I have a great deal of admiration for things that grow where they aren’t supposed to. In the paved lot in the old golf course weeds force their way up through tiny cracks and make bigger cracks. Elsewhere in the golf course, a stealthy thistle pokes through the decking of a small footbridge. And the roots from the aspen tree that came down in the wind this spring are sending up suckers to interrupt the uniform surface of the lawn next to my parking spot.
I like things that grow opportunistically. Because they sneak in and grab a toehold in a tiny spot of soil and soak up some sun and photosynthesize their little hearts out when no one is looking. Because they thumb their metaphorical noses at the forces that said, “Oh no, you can’t do that here. This is a lawn (or a parking lot, or a garden) and the likes of you don’t belong here…”
Twenty-seven years ago I signed a rental agreement for a house with two mature, stately trees in the front yard. The trees were one of the things that drew me to the house. A few weeks later, on moving-in day, I pulled up in front of the house and was horrified to see two big tree stumps. The landlord pulled up behind me and jumped out of his car to hand me the keys. He was beaming with delight.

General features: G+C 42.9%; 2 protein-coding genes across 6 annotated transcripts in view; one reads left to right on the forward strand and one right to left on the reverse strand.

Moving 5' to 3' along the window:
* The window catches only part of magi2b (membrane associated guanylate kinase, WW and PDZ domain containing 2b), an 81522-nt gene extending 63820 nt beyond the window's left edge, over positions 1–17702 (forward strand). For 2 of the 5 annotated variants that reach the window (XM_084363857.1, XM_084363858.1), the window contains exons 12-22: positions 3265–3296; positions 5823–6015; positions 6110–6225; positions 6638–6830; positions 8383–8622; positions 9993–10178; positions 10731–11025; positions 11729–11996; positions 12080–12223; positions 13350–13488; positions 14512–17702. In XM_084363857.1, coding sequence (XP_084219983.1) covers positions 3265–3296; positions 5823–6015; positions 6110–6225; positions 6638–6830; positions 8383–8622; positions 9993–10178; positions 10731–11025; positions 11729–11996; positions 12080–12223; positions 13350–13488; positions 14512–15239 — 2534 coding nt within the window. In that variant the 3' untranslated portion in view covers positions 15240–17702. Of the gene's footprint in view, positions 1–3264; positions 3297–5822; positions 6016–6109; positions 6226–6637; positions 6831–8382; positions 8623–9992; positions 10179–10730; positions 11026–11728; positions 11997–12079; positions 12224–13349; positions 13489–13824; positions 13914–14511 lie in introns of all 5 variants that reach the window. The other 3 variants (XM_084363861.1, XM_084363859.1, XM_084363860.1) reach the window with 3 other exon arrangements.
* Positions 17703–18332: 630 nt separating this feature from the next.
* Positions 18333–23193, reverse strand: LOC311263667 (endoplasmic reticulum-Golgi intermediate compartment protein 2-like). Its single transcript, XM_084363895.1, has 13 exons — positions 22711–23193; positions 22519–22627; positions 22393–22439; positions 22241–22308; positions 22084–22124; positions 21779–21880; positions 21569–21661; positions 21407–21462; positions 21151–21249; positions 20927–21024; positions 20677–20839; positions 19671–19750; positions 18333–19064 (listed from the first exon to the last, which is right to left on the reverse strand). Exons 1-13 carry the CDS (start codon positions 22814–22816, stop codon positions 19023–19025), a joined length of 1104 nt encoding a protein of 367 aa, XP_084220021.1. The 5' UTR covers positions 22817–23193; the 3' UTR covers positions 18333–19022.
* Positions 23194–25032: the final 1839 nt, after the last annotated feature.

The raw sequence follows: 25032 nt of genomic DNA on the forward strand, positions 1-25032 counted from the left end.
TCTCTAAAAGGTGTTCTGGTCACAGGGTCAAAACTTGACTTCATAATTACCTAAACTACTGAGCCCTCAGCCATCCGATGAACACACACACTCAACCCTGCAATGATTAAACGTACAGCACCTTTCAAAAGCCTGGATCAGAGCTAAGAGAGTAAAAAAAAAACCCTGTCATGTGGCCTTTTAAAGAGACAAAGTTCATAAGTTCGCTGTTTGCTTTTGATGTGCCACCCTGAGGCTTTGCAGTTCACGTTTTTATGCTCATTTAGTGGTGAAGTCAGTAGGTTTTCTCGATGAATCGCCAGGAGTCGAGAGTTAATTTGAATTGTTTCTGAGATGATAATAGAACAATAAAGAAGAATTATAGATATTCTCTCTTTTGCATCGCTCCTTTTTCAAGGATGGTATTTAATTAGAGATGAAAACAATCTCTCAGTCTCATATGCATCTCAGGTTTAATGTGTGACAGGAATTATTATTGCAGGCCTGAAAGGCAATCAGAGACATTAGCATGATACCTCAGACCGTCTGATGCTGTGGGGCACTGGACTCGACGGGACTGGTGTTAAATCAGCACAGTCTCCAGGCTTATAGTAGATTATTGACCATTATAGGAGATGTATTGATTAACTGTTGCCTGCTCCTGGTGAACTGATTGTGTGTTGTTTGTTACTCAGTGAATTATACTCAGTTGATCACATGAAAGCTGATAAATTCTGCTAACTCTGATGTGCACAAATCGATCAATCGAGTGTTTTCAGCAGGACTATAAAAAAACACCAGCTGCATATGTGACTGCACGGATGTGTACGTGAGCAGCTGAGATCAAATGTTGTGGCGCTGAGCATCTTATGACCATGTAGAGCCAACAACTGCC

“I got rid of those trees! I think you’ll find it much brighter now—and we won’t have to worry about the foundation. I’ll have a guy around next week to grind out the stumps.”
I mourned those trees. A few weeks later, the unseen root network started pushing up suckers all over the lawn. I rebelliously chose one and started avoiding it with the lawnmower.
I drove past that house today. My little sucker is a huge tree—actually a cluster of four trunks rising from a single base—towering over the two story house.
I like it when the little guys win.